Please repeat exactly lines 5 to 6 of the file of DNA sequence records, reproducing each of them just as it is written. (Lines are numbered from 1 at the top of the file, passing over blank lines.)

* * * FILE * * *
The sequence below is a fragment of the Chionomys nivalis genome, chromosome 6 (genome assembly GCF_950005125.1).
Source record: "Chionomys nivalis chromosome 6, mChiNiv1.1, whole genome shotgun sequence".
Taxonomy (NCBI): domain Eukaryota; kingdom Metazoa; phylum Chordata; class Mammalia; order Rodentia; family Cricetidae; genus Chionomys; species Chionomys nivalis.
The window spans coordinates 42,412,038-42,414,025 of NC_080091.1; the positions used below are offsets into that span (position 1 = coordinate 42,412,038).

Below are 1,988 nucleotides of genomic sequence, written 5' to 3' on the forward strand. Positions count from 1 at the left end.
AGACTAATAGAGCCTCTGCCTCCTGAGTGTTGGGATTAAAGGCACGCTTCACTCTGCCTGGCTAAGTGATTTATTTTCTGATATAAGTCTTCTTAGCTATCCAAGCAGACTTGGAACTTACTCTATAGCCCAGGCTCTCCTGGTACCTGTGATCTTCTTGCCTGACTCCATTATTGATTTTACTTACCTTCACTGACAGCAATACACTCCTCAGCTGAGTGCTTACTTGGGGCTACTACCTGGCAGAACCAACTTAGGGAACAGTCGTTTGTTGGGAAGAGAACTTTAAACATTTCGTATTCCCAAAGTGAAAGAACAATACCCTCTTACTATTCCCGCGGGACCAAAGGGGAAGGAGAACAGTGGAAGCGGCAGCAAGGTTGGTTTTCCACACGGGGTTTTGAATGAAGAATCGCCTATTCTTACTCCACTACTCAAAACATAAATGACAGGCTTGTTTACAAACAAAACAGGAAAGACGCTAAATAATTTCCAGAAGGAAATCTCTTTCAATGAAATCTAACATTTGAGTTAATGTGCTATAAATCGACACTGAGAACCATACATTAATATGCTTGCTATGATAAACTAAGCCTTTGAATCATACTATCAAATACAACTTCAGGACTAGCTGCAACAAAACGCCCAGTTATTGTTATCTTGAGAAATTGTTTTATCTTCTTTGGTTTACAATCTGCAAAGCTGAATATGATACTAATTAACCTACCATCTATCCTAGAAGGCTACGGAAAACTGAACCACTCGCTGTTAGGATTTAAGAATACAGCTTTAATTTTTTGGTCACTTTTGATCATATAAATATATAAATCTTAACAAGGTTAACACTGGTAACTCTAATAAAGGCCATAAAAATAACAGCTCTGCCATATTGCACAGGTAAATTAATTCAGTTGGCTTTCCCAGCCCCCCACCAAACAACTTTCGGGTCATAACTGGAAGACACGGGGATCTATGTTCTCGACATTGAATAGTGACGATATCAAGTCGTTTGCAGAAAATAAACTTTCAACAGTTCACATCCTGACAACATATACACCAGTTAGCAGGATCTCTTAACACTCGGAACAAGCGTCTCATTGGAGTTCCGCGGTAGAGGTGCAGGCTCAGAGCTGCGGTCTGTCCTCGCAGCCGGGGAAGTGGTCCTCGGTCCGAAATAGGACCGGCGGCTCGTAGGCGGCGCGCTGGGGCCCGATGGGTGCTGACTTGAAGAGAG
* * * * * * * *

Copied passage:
Below are 1,988 nucleotides of genomic sequence, written 5' to 3' on the forward strand. Positions count from 1 at the left end.
AGACTAATAGAGCCTCTGCCTCCTGAGTGTTGGGATTAAAGGCACGCTTCACTCTGCCTGGCTAAGTGATTTATTTTCTGATATAAGTCTTCTTAGCTATCCAAGCAGACTTGGAACTTACTCTATAGCCCAGGCTCTCCTGGTACCTGTGATCTTCTTGCCTGACTCCATTATTGATTTTACTTACCTTCACTGACAGCAATACACTCCTCAGCTGAGTGCTTACTTGGGGCTACTACCTGGCAGAACCAACTTAGGGAACAGTCGTTTGTTGGGAAGAGAACTTTAAACATTTCGTATTCCCAAAGTGAAAGAACAATACCCTCTTACTATTCCCGCGGGACCAAAGGGGAAGGAGAACAGTGGAAGCGGCAGCAAGGTTGGTTTTCCACACGGGGTTTTGAATGAAGAATCGCCTATTCTTACTCCACTACTCAAAACATAAATGACAGGCTTGTTTACAAACAAAACAGGAAAGACGCTAAATAATTTCCAGAAGGAAATCTCTTTCAATGAAATCTAACATTTGAGTTAATGTGCTATAAATCGACACTGAGAACCATACATTAATATGCTTGCTATGATAAACTAAGCCTTTGAATCATACTATCAAATACAACTTCAGGACTAGCTGCAACAAAACGCCCAGTTATTGTTATCTTGAGAAATTGTTTTATCTTCTTTGGTTTACAATCTGCAAAGCTGAATATGATACTAATTAACCTACCATCTATCCTAGAAGGCTACGGAAAACTGAACCACTCGCTGTTAGGATTTAAGAATACAGCTTTAATTTTTTGGTCACTTTTGATCATATAAATATATAAATCTTAACAAGGTTAACACTGGTAACTCTAATAAAGGCCATAAAAATAACAGCTCTGCCATATTGCACAGGTAAATTAATTCAGTTGGCTTTCCCAGCCCCCCACCAAACAACTTTCGGGTCATAACTGGAAGACACGGGGATCTATGTTCTCGACATTGAATAGTGACGATATCAAGTCGTTTGCAGAAAATAAACTTTCAACAGTTCACATCCTGACAACATATACACCAGTTAGCAGGATCTCTTAACACTCGGAACAAGCGTCTCATTGGAGTTCCGCGGTAGAGGTGCAGGCTCAGAGCTGCGGTCTGTCCTCGCAGCCGGGGAAGTGGTCCTCGGTCCGAAATAGGACCGGCGGCTCGTAGGCGGCGCGCTGGGGCCCGATGGGTGCTGACTTGAAGAGAG